And yes, other people noticed it. So, at the memorial service after her death, an elderly lady from the village came up to me and said, with some bafflement but rather admiringly, “She was a different sort of a person, wasn’t she?” or words to that effect. But she was always very charming; there was a performance element to her excesses, and she got a kick out of acting them out. Beyond that, I don’t think I considered her to be substantially different to anyone else’s parents. I was no more, or less, mortified by her than any of my friends were by their mothers. It was only as I got older — after coming home from college — that I started to view her idiosyncrasies in a different light, and as related, possibly, to some dark forgotten period of her early life.
My mother told me she had been to a therapist once, when she first arrived in London, It hadn’t worked out and she didn’t try again, which she probably should have. That winter, I go to see one, too. I tell her I’m a journalist, gearing up to fly to South Africa to meet my mother’s family for the first time and to bring up potentially painful subjects that they may or may not have talked about before. I am interested in her advice not as therapist to patient but as professional to professional; I don’t want to give anyone a breakdown.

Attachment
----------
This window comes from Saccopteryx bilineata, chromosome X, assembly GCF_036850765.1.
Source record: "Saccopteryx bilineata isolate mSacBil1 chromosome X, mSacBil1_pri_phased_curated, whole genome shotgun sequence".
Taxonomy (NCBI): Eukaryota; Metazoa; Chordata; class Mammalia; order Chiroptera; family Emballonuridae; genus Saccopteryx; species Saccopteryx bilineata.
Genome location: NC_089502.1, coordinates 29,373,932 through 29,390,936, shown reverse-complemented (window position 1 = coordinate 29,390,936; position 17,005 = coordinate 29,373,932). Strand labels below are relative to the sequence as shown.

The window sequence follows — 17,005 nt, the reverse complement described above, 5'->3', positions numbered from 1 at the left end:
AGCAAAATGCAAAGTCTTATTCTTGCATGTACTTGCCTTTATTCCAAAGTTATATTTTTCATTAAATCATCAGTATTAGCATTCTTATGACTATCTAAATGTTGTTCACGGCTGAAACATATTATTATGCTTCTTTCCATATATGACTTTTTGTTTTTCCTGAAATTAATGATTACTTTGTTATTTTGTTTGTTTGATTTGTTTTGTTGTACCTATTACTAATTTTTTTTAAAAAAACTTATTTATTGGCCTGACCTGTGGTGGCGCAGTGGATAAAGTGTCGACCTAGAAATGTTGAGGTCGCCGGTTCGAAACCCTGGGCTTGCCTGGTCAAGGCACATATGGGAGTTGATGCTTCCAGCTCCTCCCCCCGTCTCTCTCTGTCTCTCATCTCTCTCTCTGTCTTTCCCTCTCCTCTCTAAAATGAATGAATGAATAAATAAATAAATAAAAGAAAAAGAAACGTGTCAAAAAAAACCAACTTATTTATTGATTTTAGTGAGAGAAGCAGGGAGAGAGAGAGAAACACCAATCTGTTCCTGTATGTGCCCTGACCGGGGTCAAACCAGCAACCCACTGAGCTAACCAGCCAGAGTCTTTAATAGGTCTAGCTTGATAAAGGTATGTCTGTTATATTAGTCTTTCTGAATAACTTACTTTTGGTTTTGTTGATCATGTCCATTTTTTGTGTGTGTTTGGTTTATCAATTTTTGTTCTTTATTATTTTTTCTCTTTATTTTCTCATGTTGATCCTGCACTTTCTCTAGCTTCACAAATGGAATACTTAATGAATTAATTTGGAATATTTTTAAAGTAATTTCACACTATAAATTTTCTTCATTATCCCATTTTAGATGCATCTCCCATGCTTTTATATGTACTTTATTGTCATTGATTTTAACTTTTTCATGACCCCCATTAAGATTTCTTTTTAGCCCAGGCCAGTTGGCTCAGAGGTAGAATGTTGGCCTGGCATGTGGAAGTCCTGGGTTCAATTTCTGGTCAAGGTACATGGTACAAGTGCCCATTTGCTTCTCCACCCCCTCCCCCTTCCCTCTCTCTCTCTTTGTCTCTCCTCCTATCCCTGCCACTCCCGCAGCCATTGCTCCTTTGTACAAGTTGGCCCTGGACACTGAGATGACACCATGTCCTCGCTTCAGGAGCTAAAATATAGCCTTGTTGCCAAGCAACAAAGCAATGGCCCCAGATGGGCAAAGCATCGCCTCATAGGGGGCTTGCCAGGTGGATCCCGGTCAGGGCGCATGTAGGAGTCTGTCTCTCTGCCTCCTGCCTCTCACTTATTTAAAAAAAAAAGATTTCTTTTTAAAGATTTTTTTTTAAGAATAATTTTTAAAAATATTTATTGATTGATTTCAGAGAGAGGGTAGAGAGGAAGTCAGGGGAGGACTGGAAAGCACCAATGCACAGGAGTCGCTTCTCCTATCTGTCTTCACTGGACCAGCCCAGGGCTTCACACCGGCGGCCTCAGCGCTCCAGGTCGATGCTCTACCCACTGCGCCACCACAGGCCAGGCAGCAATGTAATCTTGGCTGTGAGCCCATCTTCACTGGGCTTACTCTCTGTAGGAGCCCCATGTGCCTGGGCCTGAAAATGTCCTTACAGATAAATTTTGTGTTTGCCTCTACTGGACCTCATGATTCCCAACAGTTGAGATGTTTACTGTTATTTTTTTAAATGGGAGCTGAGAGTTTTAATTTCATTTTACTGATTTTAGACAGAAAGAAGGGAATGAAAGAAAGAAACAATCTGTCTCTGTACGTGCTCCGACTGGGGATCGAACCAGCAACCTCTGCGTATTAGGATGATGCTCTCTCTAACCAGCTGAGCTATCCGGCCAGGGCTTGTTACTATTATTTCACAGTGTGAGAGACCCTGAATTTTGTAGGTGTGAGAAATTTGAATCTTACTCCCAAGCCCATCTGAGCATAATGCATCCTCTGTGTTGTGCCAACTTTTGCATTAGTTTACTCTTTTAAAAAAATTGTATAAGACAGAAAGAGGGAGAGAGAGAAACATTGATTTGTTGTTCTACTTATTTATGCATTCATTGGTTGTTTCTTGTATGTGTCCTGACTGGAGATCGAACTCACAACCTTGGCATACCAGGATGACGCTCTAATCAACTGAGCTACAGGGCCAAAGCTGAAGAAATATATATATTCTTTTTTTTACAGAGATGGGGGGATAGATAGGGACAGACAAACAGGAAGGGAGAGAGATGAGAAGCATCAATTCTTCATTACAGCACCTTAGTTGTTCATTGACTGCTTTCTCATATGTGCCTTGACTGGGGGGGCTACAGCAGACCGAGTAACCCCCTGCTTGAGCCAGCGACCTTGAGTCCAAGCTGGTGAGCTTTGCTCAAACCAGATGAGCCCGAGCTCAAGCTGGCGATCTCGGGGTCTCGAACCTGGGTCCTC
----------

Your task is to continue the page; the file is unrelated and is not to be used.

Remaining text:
She opens her mouth to respond, but before she can get a word out, and to our great mutual surprise¸ I burst into tears, angrily retract them, drag my arm across my face, and through great hacking sobs suck a large plug of snot back up my nose. She nudges a box of tissues in my direction.
Were you ever truly frightened of what you might find during your investigation of your mother’s family and her relationship with her father? Did you ever think of not going?
I was very worried about what I might found out, and my dad was worried, too. “Be careful how much of this you want to know,” he said, when I was still at the planning stage, and it was wise caution. But it never seemed an option to me simply not to go. By that stage, I was pretty sure that knowing the basic landscape of what had happened but having nothing concrete to go on was far worse than going and finding out the truth. Partly, I think, because there is something to be gained merely by doing something; I wanted to be active, not passive, in the face of all this. And also because I knew that even if what I found out was appalling (which it was), I would at least be able to circumscribe the past once I knew the details. I would be able to stake out the boundaries. It would cease to be infinite.
So you went to South Africa twice and learned the worst. Your maternal grandfather was a convicted murderer and “enthusiastic child molester” who terrorized your mother and her seven half-siblings for years. He was tried and acquitted of incest. Near the end of your book there is a picture of your mother taken with her father on the day she left South Africa. He has his arm around her waist and her right arm reaches across and holds his fingertips. What do you imagine she must have been thinking at that moment?